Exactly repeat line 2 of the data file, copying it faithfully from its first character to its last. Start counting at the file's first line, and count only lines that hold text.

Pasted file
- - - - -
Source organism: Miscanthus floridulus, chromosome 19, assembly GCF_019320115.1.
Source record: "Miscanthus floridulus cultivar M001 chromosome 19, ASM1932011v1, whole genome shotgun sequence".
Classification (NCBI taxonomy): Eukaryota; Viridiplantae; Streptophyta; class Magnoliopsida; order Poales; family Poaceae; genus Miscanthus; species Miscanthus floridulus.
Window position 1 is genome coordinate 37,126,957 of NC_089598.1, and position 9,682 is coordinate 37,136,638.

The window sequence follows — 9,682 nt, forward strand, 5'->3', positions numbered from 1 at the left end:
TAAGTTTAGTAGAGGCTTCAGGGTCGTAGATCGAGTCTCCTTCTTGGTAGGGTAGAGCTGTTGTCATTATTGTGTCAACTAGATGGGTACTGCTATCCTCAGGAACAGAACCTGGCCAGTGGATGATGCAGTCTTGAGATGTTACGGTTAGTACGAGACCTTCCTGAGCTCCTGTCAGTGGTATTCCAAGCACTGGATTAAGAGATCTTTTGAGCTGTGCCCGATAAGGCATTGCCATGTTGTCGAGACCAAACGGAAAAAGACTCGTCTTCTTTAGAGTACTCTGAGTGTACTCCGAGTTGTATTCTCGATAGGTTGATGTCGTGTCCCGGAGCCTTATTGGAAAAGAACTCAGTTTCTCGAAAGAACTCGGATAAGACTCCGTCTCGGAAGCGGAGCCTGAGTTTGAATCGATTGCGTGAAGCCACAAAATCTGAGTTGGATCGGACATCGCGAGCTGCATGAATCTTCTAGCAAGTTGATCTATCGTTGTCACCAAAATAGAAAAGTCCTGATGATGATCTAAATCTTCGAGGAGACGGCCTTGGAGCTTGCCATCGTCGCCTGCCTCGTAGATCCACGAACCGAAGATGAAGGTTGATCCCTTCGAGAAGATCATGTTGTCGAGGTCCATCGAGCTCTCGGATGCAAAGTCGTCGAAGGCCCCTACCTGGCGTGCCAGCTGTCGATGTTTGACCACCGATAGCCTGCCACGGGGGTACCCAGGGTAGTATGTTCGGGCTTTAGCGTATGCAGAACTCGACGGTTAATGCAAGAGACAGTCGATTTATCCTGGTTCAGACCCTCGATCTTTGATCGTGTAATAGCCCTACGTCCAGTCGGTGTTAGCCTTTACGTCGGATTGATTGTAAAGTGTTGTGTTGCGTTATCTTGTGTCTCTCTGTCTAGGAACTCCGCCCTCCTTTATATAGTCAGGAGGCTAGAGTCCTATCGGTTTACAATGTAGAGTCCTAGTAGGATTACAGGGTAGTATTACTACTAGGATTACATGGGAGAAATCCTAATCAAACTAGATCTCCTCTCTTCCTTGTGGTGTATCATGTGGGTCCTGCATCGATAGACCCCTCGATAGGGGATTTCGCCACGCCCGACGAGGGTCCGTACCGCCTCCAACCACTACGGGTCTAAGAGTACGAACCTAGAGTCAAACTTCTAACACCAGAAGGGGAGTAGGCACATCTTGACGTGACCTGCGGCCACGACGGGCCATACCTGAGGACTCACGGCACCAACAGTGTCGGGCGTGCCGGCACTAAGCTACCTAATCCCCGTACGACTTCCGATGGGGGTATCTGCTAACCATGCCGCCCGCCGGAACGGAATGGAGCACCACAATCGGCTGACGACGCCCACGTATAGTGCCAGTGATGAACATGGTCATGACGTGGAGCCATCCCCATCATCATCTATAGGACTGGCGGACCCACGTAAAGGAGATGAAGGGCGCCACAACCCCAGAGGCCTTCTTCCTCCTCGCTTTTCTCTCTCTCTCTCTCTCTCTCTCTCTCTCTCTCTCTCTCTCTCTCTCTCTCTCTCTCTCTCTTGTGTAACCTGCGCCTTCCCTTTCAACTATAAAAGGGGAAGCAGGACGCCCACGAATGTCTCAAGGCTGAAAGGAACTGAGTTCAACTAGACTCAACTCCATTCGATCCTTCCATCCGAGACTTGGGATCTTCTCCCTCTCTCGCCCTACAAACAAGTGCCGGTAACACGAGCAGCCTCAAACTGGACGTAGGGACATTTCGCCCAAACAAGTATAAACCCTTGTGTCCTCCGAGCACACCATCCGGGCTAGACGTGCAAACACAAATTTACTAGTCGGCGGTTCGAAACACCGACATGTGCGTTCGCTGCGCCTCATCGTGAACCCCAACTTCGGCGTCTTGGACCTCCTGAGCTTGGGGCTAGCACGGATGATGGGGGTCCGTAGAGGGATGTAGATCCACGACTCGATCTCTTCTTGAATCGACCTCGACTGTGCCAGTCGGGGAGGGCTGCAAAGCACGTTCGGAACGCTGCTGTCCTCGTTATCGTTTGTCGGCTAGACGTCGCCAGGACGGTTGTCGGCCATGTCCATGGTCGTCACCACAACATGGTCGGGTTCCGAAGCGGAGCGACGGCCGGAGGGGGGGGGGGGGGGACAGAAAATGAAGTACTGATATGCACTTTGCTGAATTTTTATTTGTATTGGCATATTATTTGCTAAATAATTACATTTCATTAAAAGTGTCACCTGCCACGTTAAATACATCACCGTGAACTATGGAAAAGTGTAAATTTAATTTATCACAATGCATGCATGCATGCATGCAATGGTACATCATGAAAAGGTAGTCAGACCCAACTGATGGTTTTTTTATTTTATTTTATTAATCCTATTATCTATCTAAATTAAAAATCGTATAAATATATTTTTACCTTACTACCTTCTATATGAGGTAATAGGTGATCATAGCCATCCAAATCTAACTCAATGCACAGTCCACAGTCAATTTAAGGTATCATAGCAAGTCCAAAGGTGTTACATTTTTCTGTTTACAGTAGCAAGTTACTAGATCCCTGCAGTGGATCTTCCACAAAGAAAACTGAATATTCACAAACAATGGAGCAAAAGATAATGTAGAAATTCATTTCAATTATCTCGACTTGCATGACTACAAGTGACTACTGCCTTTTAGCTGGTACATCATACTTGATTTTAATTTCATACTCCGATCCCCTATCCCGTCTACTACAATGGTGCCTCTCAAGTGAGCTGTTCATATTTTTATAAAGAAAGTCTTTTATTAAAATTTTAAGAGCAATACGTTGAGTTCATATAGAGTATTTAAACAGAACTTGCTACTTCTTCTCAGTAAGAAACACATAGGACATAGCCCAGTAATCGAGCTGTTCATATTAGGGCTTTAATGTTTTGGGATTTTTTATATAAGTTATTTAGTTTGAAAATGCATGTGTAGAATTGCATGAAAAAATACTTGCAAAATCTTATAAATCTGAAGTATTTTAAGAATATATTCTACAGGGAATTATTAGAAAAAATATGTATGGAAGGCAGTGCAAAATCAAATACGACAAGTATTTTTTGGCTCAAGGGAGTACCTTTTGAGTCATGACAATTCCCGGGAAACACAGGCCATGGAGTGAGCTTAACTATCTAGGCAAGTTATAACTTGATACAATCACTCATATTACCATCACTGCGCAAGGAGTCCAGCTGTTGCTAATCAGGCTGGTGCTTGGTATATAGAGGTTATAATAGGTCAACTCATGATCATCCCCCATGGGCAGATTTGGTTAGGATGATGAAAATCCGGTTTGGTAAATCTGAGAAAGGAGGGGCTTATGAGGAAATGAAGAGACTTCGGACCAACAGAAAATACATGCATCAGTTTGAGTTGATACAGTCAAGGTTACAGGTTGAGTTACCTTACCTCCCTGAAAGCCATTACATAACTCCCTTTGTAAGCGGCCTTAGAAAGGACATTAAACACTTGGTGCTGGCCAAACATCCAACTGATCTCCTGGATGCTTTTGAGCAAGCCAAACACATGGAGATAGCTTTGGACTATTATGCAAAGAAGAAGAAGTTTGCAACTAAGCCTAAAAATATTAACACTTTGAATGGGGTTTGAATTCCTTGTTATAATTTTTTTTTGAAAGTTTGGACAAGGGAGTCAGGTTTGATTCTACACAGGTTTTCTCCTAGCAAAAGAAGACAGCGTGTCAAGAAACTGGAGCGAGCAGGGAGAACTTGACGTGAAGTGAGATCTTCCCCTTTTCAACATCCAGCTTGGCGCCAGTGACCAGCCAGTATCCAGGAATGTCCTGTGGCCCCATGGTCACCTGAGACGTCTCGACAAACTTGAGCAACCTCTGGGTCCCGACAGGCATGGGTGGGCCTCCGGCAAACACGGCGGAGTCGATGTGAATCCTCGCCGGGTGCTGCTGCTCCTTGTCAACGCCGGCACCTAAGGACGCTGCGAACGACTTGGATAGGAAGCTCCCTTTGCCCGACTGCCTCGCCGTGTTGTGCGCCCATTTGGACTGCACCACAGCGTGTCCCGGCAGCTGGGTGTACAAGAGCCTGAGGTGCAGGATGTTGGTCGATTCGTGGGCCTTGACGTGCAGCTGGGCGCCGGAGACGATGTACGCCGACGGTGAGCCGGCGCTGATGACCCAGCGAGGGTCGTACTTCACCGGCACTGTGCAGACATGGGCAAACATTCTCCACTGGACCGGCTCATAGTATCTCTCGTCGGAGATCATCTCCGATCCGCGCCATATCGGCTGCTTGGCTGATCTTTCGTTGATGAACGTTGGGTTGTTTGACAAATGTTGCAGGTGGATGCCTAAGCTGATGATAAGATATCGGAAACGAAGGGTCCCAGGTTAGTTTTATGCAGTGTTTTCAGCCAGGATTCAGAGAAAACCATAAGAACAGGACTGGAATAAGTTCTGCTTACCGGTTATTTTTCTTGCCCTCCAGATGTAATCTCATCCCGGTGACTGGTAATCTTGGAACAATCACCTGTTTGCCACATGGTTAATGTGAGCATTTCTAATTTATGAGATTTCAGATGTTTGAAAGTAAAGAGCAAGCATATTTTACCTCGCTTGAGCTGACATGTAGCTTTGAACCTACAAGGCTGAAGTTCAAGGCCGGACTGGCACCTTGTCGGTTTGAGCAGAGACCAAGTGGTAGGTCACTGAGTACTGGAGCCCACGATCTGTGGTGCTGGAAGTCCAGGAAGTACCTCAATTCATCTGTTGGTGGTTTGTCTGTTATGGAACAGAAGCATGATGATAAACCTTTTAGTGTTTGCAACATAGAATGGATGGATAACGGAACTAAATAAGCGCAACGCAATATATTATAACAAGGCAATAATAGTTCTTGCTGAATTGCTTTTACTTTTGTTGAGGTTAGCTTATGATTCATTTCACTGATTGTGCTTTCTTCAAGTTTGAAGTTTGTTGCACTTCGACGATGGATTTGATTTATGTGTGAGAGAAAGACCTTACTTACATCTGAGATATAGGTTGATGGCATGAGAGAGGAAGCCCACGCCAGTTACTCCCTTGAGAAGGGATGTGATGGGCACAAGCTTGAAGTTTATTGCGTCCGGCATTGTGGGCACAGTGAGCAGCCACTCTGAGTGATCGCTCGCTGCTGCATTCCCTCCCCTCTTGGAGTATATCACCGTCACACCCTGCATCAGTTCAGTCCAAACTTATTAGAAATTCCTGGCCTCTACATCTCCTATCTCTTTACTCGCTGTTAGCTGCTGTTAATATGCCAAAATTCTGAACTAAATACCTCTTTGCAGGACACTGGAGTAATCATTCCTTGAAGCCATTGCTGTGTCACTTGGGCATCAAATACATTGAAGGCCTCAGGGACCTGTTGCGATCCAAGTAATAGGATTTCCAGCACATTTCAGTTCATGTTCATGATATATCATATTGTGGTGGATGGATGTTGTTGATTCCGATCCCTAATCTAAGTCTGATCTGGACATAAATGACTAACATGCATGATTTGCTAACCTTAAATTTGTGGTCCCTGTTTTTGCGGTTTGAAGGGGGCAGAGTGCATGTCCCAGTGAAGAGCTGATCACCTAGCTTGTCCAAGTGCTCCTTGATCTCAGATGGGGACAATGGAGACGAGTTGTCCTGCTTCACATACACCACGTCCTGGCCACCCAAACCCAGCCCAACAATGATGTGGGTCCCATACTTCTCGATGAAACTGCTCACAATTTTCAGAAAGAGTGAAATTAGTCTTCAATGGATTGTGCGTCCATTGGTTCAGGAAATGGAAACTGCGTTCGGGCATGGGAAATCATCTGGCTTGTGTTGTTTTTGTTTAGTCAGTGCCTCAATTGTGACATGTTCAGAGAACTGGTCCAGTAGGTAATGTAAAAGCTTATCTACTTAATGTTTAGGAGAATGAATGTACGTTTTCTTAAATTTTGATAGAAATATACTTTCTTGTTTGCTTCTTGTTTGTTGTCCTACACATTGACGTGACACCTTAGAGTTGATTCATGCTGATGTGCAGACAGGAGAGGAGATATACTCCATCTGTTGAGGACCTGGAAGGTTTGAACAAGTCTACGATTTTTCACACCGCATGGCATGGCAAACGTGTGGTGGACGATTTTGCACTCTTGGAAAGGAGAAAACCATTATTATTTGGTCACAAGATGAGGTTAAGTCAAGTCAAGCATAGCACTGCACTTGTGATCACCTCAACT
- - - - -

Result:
Source record: "Miscanthus floridulus cultivar M001 chromosome 19, ASM1932011v1, whole genome shotgun sequence".